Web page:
Hydrogen Fuel Cell: another view
Global Economy Slowly Cuts Use of Fuels Rich in Carbon
by William K. Stevens
New York Times, Oct. 30, 1999
Even as the world's expanding population and economy increase atmospheric concentrations of carbon dioxide that scientists say are warming the earth, the global energy system is moving steadily away from the carbon-rich fuels whose combustion produces the gas.
Experts say atmospheric levels of carbon dioxide may be double that of the pre-industrial era by the end of the next century. But they also say the levels would be much higher except for a trend toward lower carbon fuels that has been going on for more than 100 years, but has been largely unnoticed except by a small band of energy specialists.
The question now, they say, is whether the trend can be accelerated enough to stave off or lessen what many scientists believe is a potentially disruptive global warming.
For nearly a century and a half, fuels with high amounts of carbon have progressively been replaced by those containing less. First wood, which is high in carbon, was eclipsed in the late 19th century by coal, which contains less. Then oil, with a lower carbon content still, dethroned King Coal in the 1960's.
Now analysts say that natural gas, lighter still in carbon, may be entering its heyday, and that the day of hydrogen-providing a fuel with no carbon at all, by definition-may at last be about to dawn.
As a result, the experts estimate, the world's economy today burns less than two-thirds as much carbon per unit of energy produced as it did in 1860. In the United States, they estimate, the trend toward lower carbon fuels combined with greater energy efficiency has, since 1950, reduced by about half the amount of carbon spewed out for each unit of economic production.
But because economic growth and population growth have been so rapid over the decades, overall atmospheric concentrations of carbon dioxide have steadily risen, to the point that the concentrations may well have doubled by the year 2100.
Mainstream scientists say that this much carbon dioxide could warm the earth, on average, by 3 to 5 degrees Fahrenheit. By comparison that is about half as much as it has warmed since the depths of the last ice age 18,000 to 20,000 years ago. A change of this magnitude would likely have widespread consequences for the world's climate, weather and human life.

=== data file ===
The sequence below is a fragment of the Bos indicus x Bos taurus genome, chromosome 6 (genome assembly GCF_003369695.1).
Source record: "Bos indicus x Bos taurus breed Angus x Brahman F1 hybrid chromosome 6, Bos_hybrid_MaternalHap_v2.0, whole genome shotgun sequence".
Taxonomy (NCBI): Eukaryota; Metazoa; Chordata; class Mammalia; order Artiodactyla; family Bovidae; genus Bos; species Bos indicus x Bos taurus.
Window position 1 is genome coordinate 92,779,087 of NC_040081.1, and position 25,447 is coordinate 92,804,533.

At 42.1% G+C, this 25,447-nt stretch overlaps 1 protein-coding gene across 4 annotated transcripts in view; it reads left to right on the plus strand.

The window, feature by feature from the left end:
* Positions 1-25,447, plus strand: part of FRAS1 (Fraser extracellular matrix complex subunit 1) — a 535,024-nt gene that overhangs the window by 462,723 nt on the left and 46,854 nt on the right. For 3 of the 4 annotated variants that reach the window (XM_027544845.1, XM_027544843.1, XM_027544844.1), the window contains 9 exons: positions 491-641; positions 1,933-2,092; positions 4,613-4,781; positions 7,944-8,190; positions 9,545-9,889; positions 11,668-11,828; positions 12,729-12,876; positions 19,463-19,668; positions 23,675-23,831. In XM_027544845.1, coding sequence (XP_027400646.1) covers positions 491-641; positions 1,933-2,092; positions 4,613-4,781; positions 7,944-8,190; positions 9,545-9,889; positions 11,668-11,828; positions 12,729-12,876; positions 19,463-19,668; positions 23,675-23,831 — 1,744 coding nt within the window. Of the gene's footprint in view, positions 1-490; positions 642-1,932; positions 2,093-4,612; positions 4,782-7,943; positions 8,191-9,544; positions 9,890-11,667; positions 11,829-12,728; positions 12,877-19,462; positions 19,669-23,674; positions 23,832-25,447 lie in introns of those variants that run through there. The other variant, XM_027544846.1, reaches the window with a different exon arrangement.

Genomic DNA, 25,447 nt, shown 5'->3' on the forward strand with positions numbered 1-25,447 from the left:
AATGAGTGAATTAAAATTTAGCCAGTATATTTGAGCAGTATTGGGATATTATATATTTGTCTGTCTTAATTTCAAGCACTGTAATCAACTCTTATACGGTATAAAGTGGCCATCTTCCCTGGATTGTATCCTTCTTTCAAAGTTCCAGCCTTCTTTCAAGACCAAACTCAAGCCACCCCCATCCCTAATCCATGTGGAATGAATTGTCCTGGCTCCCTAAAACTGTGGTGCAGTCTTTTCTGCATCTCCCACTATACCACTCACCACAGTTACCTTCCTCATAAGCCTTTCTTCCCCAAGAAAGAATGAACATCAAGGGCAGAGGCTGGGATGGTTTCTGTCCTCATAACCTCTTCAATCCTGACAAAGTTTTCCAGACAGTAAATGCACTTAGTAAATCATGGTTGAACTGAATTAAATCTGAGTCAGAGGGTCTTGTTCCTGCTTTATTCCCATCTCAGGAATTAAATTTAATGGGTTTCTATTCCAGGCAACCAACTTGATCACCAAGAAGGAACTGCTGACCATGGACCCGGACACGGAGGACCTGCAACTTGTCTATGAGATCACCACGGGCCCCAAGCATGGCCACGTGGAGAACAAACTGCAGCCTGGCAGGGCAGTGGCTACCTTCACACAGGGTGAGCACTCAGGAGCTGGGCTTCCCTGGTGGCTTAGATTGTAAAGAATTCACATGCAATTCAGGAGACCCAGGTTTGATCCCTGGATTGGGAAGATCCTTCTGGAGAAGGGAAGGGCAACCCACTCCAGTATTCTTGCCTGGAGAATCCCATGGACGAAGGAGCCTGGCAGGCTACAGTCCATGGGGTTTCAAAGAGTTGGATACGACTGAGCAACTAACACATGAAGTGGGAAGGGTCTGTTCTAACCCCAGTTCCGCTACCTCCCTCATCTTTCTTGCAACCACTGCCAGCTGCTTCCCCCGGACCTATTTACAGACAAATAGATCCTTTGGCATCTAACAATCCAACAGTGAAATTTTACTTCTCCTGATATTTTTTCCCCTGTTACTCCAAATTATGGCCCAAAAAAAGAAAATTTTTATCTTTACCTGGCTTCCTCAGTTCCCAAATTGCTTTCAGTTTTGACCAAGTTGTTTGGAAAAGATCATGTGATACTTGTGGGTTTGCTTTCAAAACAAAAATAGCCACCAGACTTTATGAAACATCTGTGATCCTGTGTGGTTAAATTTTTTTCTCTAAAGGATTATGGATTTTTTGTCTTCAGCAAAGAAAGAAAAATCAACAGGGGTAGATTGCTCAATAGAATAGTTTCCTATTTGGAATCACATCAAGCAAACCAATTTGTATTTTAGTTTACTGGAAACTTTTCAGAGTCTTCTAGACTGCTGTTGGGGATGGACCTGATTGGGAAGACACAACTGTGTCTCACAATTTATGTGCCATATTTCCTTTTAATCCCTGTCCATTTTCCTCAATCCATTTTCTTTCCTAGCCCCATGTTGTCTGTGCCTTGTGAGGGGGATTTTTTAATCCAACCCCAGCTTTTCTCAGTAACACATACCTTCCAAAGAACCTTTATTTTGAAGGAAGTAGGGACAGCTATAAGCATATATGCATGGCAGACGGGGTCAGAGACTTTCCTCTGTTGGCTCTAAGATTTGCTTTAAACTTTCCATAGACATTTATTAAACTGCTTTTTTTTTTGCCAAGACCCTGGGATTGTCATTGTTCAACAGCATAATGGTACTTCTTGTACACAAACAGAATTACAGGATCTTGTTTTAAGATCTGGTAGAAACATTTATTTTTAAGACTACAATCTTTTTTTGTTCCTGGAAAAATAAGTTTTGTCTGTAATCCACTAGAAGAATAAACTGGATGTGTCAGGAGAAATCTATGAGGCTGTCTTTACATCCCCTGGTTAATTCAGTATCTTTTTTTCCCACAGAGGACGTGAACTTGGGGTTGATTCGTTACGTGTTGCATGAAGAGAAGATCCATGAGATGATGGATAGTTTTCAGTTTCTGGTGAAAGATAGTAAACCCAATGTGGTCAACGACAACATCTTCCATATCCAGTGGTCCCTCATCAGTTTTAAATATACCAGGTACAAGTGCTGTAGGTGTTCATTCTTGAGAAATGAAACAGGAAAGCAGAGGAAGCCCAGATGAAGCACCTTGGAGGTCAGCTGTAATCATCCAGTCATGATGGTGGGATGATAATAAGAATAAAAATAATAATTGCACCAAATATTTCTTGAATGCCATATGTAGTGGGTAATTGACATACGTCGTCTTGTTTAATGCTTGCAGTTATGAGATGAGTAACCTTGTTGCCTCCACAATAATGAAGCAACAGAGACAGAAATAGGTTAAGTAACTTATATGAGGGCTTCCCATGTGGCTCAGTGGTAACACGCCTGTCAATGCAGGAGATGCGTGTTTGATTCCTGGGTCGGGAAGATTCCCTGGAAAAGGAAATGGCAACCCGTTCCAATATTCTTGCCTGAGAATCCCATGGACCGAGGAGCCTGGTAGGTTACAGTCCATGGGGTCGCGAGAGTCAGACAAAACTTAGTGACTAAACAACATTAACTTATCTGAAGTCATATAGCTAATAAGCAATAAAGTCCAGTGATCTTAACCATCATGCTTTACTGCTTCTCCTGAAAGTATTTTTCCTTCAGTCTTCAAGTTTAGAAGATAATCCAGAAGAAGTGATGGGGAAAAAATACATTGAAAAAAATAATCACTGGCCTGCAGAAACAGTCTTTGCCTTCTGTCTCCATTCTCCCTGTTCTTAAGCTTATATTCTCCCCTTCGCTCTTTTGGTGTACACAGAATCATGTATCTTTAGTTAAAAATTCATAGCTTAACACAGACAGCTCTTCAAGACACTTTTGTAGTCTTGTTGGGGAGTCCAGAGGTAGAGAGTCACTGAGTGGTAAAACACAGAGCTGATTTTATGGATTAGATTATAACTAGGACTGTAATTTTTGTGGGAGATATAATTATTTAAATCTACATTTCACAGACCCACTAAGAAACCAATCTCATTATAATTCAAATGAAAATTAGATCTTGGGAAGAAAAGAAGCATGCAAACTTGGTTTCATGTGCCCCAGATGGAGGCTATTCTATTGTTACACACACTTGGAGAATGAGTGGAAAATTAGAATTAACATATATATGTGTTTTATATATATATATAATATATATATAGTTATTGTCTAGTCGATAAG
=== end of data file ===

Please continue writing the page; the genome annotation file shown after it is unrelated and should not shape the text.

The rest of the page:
Now, as representatives of 150 governments meet in Bonn in the latest round of global talks on measures to further reduce carbon-dioxide emissions, analysts both in and out of industry say that the next quarter-century is shaping up as a period of technological and economic ferment offering a chance to accelerate the trend toward a low-carbon economy and, eventually, a no-carbon one.
In Bonn, the delegates are trying to work out the details of an agreement forged two years ago in Kyoto, Japan, that could speed up the trend. Their work is not expected to be finished for at least a year, and the Kyoto agreement still must be ratified by a sufficient number of countries after that. However that may turn out, "the decarbonization of the energy system is the single most important fact to emerge from the last 20 years of analysis" of the system, said Dr.Jesse H. Ausubel, an expert on energy and climate at Rockefeller University in New York City. Dr. Ausubel predicts that this evolution will produce a carbon-free energy system by the end of the 21st century.
The agency reported this month that the same is generally true in China, the biggest consumer and producer of coal in the world, where coal production has been reported to be dropping lately. "China has dispelled a commonly held notion that economic growth and energy consumption are necessarily coupled," the report said.